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Art Competition Gallery 2016
Welcome to the Life in Death gallery! These artworks were entered in Palliative Care Australia’s art competition earlier in 2016. Hover over an artwork to learn more about it.
We received 82 entries, of which, 34 were chosen to exhibit at an art gallery in Canberra. Life in Death was a vibrant and creative exhibition that celebrated life as well as the role death plays in shaping it.
The winners are:
Overall winner – ‘Christening Shroud’ by Anzara Clark.
People’s Choice winner – ‘Ashkeeper’ by Ashley Fiona.
Palliative Care ACT winner – ‘Flight’ by Barbara van der Linden.
Thank you to all the entrants and those who attended the exhibition!
Eucalyptus metamorphosis: Buds to Fruits
By P Quinn
* E. lehmannii
* E. macrandra
* E. megacornuta
* I searched for my "Gum Nuts".
* I thought the search would be long - but they were not far.
* Right there in front of me, as it turned out - where I did not see.
* These Gum Nut Treasurers are my Keepers of You.
Ceramic creation mentored by Monika Leone, Mawson Gallery, ACT
Botanical advice from Ingrid Adler, Australia native plant specialist.
White Raku Clay, various low fire glazes, Raku fired, 2016.
For my family and friends.
By Tracy Robinson
At the time of death life may seem unfinished. Palliative Care aims to respect life at all stages, accept death as a part of life and acknowledge the uniqueness of each element.
An extended family member passed away this month from cancer. Even though she had been ill for an incredibly long time, every time I saw her she had this spark of life that just seemed to flow through her. No matter how tired she was, she retained that spark.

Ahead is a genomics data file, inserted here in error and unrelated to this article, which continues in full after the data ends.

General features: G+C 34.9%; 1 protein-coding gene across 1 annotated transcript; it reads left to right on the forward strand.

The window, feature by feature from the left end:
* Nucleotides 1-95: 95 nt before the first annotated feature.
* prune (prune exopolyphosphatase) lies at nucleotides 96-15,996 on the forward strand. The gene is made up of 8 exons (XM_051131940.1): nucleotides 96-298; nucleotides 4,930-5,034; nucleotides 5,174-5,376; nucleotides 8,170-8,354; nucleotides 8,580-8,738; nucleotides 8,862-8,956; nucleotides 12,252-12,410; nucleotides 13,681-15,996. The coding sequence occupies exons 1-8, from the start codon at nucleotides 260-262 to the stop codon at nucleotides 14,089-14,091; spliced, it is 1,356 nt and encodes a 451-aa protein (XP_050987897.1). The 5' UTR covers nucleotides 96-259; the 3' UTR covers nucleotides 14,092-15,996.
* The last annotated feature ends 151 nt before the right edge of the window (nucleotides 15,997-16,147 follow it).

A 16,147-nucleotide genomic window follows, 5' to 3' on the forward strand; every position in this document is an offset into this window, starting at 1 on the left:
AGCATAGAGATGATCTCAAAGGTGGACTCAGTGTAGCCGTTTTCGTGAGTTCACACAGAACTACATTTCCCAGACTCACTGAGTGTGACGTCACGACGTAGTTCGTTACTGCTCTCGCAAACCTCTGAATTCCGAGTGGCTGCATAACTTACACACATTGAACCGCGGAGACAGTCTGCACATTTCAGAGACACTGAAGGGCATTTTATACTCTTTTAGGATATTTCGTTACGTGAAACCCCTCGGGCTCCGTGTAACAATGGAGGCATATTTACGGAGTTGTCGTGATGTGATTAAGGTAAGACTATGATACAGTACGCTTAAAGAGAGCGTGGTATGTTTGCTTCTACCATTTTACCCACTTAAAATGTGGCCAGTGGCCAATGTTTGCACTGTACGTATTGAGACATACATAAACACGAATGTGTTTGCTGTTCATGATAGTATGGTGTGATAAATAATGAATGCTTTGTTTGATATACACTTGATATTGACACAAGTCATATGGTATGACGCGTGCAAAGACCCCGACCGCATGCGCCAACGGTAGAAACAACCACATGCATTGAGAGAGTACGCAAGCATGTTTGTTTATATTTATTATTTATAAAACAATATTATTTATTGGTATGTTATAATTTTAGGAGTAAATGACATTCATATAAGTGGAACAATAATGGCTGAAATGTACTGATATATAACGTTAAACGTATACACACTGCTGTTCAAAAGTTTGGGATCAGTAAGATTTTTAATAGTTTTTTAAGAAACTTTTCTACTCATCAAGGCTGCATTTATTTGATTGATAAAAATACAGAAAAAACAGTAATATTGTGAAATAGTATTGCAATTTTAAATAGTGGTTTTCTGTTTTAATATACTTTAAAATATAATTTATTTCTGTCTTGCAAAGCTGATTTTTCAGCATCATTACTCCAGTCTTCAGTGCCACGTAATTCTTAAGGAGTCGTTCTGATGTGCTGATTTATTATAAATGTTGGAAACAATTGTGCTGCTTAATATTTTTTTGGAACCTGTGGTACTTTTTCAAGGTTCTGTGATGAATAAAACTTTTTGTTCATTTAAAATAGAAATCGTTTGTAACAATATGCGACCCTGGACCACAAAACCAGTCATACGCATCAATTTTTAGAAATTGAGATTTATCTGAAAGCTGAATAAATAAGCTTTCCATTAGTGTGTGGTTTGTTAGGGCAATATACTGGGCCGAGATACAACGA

She showed me that even though death will eventually take us all, we can face it with grace and keep hold of the life that flows through us till our last breath.
My piece is titled 'flow'.
By Carmel McCrow
Whilst walking through a Gorge in the Kimberley, the image that presented itself, felt so much like a metaphor for life. The mryiad of problems that continuosly envelop humanity, yet there is this strong pull, keeping us going forwards, towards whatever is ahead.
By Mark Sladek
In life, we are contained within a circle, in death, we expand out beyond it. Also, the picture shows reaching out , beyond our selves, to care .
By Sophie Kirstine
She got sick before Christmas, right around the time the Christmas beetles would have been starting their metamorphosis deep below the ground. The beetles started to emerge, her birthday passed, Christmas passed, then so did she. After that, the beetles just disappeared. Every year, the luminous beady-eyed creatures will emerge from the earth around the same time, and disappear as quietly as they came, a reminder that the cycle of life will continue as usual, even if you feel as though you can't bear it, without their laugh, their smile.